Between 1998 and 2001, direct drug costs for off-label use at that single institution exceeded $1.1 million, whereas costs for its FDA-approved use totaled $355,000. Scaled to the national level, and to the full armamentarium of cancer drugs, the cost of off-label prescribing is staggering.
The legislative action that has allowed the compendia to be the authoritative source for reimbursement decisions provides both an efficient mechanism for care and a pathway to promote off-label prescribing outside the purview of the FDA. Given the substantial market for these drugs, the potential for a COI among the compendia is substantial, and public concerns about these conflicts often play out in the news.20–22
For example, a 2009 New York Times
article argued that the system leading to off-label prescribing was fraught with hidden conflicts and called for reconsideration of the compendia-based reimbursement system for off-label prescribing in oncology.22
More transparent disclosure of potential conflicts and funding by the compendia was highlighted as the top priority, with the need for researchers whose studies support off-label prescribing to disclose their conflicts a close second.11
As a clinical research community, we should monitor our own activity, before the lay press, regulatory bodies, and the public demand changes that may not be consistent with quality cancer research and care. The editors of medical journals should also require disclosures, so that a high standard is maintained in the medical literature.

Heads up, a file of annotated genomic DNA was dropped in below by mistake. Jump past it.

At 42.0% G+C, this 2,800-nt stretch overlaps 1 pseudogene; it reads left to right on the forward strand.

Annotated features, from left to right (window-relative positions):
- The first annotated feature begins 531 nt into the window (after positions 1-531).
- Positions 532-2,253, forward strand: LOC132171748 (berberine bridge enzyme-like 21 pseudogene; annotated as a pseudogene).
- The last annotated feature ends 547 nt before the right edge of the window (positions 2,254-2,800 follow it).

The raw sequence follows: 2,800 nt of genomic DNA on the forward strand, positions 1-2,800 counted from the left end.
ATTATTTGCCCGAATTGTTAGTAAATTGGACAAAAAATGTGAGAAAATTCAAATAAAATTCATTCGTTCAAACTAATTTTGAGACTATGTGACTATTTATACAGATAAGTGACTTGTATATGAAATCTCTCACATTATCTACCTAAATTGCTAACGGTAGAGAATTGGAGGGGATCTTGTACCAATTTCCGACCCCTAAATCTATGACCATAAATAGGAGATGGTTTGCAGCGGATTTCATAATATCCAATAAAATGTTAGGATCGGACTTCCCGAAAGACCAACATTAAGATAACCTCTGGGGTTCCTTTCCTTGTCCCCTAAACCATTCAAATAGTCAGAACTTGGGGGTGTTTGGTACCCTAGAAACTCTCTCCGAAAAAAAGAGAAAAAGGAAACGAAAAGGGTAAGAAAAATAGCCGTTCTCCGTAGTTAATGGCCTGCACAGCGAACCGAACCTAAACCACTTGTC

This study is limited by the small number of articles, drugs, and indications in the analysis, and the potential publication bias among the included articles. COI reporting in all venues is becoming more commonplace. However, the study was only conducted through 2007 to avoid summarizing evidence for or against any particular off-label treatment in use today. The goal instead was to outline the trends in reporting standards.
To ensure transparency and to establish confidence in the results of off-label studies, routine COI reporting needs to become standard. Defining appropriate benchmarks for metrics is always hard, but in this case the expectation for COI and funding disclosure should be that it occurs with every publication expected to influence care. We suggest that guidelines require this change. Investigators, authors, and journals need to demand a high level of accountability and consistency in this task. It is important to underscore that the intention of such a guideline would not be to expose any suspected wrongdoing, nor would it be to punish those who proceed with research and publication despite conflicts, as such a requirement would significantly limit evidence development. The intention is instead to create a body of literature in the off-label space that is credible and dependable because conflicts are transparent.